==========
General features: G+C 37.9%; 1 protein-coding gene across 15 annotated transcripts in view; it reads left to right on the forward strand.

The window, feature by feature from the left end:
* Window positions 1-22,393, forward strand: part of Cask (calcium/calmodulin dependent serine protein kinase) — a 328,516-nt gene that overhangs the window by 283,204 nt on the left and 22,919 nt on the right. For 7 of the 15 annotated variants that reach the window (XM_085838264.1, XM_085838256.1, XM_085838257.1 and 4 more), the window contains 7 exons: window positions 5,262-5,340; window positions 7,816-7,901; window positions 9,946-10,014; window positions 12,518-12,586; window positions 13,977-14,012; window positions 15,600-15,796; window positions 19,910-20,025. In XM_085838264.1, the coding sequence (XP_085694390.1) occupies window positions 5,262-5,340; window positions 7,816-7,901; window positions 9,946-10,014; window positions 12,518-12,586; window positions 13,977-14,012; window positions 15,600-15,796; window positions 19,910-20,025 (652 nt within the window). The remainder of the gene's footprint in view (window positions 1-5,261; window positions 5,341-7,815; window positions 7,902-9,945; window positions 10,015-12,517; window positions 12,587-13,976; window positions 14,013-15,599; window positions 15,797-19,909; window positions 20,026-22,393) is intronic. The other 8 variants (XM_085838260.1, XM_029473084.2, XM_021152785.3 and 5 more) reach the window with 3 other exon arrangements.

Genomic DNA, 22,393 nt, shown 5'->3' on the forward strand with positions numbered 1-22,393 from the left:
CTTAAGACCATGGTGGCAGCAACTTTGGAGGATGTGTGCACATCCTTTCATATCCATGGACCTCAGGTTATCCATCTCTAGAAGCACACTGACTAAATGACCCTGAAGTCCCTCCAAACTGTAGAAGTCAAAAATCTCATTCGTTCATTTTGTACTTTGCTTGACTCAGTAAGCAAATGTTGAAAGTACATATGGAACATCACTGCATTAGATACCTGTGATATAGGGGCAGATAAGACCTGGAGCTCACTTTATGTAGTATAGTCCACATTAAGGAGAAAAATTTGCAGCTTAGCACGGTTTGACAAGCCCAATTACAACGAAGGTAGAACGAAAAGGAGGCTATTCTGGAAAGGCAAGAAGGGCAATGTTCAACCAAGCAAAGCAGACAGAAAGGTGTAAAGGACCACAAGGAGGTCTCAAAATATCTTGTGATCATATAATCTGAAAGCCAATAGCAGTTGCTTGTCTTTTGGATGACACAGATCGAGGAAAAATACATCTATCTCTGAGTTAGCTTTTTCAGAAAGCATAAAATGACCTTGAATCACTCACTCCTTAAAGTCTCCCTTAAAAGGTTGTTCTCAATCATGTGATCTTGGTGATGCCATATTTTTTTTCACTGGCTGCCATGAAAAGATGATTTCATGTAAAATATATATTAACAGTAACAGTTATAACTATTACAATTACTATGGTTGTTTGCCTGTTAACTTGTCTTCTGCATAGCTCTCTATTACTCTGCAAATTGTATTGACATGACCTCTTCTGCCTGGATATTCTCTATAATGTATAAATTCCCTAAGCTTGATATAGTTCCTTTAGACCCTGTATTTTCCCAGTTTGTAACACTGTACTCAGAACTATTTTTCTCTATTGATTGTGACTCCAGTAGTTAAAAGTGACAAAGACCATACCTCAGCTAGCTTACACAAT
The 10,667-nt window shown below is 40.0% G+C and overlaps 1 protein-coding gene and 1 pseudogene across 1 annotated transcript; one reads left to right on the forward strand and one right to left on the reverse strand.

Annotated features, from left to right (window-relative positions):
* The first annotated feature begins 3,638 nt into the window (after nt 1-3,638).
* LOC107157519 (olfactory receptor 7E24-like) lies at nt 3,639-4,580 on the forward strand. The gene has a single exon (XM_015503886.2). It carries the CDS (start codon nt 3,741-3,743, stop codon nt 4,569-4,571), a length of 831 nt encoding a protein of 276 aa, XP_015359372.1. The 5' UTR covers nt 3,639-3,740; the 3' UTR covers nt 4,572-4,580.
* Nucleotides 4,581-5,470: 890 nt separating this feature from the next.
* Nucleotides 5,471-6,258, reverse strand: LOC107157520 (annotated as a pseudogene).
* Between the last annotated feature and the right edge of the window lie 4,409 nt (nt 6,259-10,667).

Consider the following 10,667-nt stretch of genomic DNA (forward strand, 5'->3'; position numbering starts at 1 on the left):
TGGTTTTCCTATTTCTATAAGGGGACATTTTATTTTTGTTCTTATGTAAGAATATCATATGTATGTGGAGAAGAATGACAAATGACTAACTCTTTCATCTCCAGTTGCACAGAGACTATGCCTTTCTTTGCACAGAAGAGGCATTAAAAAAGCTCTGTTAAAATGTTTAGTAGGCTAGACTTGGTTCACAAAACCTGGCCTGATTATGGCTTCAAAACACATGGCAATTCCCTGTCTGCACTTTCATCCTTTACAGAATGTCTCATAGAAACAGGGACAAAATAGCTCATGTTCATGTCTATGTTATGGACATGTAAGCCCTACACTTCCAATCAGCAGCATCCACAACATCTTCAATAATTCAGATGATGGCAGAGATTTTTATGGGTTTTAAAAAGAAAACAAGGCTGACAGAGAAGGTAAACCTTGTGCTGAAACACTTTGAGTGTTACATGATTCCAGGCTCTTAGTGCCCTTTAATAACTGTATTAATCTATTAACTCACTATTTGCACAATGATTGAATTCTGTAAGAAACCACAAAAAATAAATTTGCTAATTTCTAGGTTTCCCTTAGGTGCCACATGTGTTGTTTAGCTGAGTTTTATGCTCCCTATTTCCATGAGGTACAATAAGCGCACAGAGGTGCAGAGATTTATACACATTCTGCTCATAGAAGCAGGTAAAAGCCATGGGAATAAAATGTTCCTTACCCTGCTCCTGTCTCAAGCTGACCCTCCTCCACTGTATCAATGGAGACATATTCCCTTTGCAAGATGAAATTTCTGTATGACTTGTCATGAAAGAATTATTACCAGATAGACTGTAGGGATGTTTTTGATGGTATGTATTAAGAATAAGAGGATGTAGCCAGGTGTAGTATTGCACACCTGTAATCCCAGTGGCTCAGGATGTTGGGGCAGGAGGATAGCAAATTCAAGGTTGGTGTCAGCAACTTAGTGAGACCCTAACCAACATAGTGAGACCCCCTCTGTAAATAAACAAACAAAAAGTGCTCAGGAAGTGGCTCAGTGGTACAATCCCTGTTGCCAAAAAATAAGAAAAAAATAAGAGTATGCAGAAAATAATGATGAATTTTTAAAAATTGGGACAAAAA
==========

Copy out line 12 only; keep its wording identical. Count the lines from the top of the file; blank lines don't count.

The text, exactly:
* Between the last annotated feature and the right edge of the window lie 4,409 nt (nt 6,259-10,667).